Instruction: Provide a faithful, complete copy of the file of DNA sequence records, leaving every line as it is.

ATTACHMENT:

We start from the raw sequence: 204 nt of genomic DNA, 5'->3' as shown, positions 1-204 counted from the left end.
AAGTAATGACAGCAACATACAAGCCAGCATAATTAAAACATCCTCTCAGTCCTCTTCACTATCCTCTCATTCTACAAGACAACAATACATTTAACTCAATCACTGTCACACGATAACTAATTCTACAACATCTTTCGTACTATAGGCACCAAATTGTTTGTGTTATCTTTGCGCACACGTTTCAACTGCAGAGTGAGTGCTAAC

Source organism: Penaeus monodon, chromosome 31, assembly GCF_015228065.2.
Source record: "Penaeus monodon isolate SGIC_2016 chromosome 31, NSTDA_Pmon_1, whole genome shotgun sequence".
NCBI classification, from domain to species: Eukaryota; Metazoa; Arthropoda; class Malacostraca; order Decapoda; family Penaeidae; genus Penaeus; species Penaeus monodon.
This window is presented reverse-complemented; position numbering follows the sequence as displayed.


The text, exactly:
We start from the raw sequence: 204 nt of genomic DNA, 5'->3' as shown, positions 1-204 counted from the left end.
AAGTAATGACAGCAACATACAAGCCAGCATAATTAAAACATCCTCTCAGTCCTCTTCACTATCCTCTCATTCTACAAGACAACAATACATTTAACTCAATCACTGTCACACGATAACTAATTCTACAACATCTTTCGTACTATAGGCACCAAATTGTTTGTGTTATCTTTGCGCACACGTTTCAACTGCAGAGTGAGTGCTAAC

Source organism: Penaeus monodon, chromosome 31, assembly GCF_015228065.2.
Source record: "Penaeus monodon isolate SGIC_2016 chromosome 31, NSTDA_Pmon_1, whole genome shotgun sequence".
NCBI classification, from domain to species: Eukaryota; Metazoa; Arthropoda; class Malacostraca; order Decapoda; family Penaeidae; genus Penaeus; species Penaeus monodon.
This window is presented reverse-complemented; position numbering follows the sequence as displayed.